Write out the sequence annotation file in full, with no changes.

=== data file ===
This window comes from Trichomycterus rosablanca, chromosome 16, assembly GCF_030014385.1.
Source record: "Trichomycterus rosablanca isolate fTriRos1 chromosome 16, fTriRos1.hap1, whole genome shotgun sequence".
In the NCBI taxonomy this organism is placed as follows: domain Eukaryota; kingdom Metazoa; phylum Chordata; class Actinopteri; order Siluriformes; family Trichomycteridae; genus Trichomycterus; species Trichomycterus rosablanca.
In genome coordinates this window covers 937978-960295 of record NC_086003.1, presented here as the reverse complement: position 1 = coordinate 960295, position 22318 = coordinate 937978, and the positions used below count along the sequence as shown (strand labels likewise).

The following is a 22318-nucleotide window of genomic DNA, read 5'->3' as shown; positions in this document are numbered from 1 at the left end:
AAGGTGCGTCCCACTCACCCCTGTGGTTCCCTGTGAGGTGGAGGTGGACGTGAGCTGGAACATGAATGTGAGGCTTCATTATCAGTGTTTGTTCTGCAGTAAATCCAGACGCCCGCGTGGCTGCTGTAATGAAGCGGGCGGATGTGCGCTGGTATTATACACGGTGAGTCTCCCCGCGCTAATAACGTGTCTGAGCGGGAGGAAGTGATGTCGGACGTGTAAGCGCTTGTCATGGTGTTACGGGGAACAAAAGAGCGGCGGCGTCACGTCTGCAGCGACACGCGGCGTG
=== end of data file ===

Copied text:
This window comes from Trichomycterus rosablanca, chromosome 16, assembly GCF_030014385.1.
Source record: "Trichomycterus rosablanca isolate fTriRos1 chromosome 16, fTriRos1.hap1, whole genome shotgun sequence".
In the NCBI taxonomy this organism is placed as follows: domain Eukaryota; kingdom Metazoa; phylum Chordata; class Actinopteri; order Siluriformes; family Trichomycteridae; genus Trichomycterus; species Trichomycterus rosablanca.
In genome coordinates this window covers 937978-960295 of record NC_086003.1, presented here as the reverse complement: position 1 = coordinate 960295, position 22318 = coordinate 937978, and the positions used below count along the sequence as shown (strand labels likewise).

The following is a 22318-nucleotide window of genomic DNA, read 5'->3' as shown; positions in this document are numbered from 1 at the left end:
AAGGTGCGTCCCACTCACCCCTGTGGTTCCCTGTGAGGTGGAGGTGGACGTGAGCTGGAACATGAATGTGAGGCTTCATTATCAGTGTTTGTTCTGCAGTAAATCCAGACGCCCGCGTGGCTGCTGTAATGAAGCGGGCGGATGTGCGCTGGTATTATACACGGTGAGTCTCCCCGCGCTAATAACGTGTCTGAGCGGGAGGAAGTGATGTCGGACGTGTAAGCGCTTGTCATGGTGTTACGGGGAACAAAAGAGCGGCGGCGTCACGTCTGCAGCGACACGCGGCGTG